As was learned a few weeks ago (, flying insects can more easily hover if their center of gravity is higher rather than lower relative to total height.  Well, my center of gravity is so low that it takes huge movements to shift my weight over enough to move off the inline skate wheel.  The funny thing is, in 2006, a designer of recumbent bikes recognized the same problem.  I am too slow in doing so.

What are my options:
(1) Lower the back of the bike so that the inline skate wheels are closer to the ground and therefore require less lateral angle of rotation of the handcycle in order for the inline skate wheels to touch the ground. Thus, I would not need to shift as much weight to move off the inline skate wheel.

(2) Go to larger inline skate wheels (requiring a rebuild of the housing) in order to do the same as (1).

(3) Cut off the back of the bike, cut a couples of holes in the carbon fiber below the headrest, add an axle, and throw 2 wheels on the back.

(4) Go back to the design board...

(5) Pull out the bottle of single-malt scotch and a good cigar and at least enjoy those.

I think I will opt for (5) tonight...

Relative to (1), I am a little hesitant to lower my center of gravity even more.  It is very low now.

The steering stops worked quite well. Albeit, I need to allow a smaller turning radius for low speed.

My wife thought she took a picture of my test... instead, she turned off the phone.  But hell, she now knows that when pushing a mouse "up" on a mouse pad, the cursor on the screen goes up vertically as well.  She believed the cursor should have gone down on the screen.  Go figure. Now, she understands far better the interface of man and computer, so I cannot bitch too loudly. Man and smart phone -- that is another step in evolution...   So, no pictures.

Friday, March 2, 2012

Cables going into rotating handgrips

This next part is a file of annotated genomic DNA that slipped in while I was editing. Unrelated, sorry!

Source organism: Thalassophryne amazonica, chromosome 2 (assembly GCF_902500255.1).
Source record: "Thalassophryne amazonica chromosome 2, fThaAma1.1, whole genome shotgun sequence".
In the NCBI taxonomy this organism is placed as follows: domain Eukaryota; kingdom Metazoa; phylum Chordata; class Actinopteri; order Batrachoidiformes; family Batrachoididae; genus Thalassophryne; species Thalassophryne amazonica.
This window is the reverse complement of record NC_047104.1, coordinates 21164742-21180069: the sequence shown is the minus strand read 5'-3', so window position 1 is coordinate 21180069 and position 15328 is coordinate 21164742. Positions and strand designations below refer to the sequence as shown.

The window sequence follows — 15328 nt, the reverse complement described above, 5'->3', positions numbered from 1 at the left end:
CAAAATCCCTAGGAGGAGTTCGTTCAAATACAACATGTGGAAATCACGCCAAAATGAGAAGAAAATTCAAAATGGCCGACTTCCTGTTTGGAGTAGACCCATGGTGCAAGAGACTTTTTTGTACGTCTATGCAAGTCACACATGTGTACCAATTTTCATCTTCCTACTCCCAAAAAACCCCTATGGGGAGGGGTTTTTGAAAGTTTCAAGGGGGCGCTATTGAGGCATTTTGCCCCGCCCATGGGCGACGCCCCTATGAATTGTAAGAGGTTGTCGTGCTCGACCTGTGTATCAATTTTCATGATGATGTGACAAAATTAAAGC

The shifter and brake cables break easily on a handcycle if those same cables have ends planted into brakes levers or shifters that reside on a rotating handgrip.  The usual cause is that the cables repeatedly bend at the spot of entry into the lever or shifter.  I have built a long holder for the cables that always keeps the loop of cable above the shifter and brake lever.  In addition I have added spring coverings to the cables at both places where excessive bending can occur.  The springs should extend the radius of the bends thus slowing the pace of breakage.

Thursday, March 1, 2012

Getting ready for the second road test...

After I rode the handcycle on a trainer for a few hours in order to "get the kinks out" relative to cabling, braking, changing gears, and spinning, I was able to diagnose a few minor issues.  Specifically, I had to align the disc brakes and calibrate the cables. Additionally, I decided I had to build a more substantial cable holder since I was able to break the temporary one off pretty easily.  And finally, I decided to build, with carbon fiber, a holder for the speedometer/odometer pickup that sits on the fork.  The speedometer unit that I purchased is a cheap wireless one.  Therefore -- due to wireless nature -- the pickup has to sit fairly close to the rear of the fork.

But the bigger problems displayed their ugly faces when I removed the handcycle from the trainer and attempted to get on it and move it forward.  The front wheel easily "flopped" to one side.  This is not an unknown problem with handcycles.  Since a handcycle's front fork usually has an integrated crank, bracket and steering, the fork can have much more severe problems than those encounter by the typical bike.  I found it quickly: A flopping fork in which the bike's front wheel attempts to lay itself flat to the ground...

I decided upon two courses of action to relieve this problem: (1) Adding a self-centering steering mechanism and (2) adding "stops" on the steer tube holder that only allow the fork to turn a maximum number of degrees before confronting the "stops".  Therefore, the maximum flop can be controlled by the size of the "stops".

Both the stops (left and right) and the self-centering mechanism are in place.  I have some cosmetic work to do on the frame after the changes -- but those are much more minor as compared to the additions.  Here are the pictures: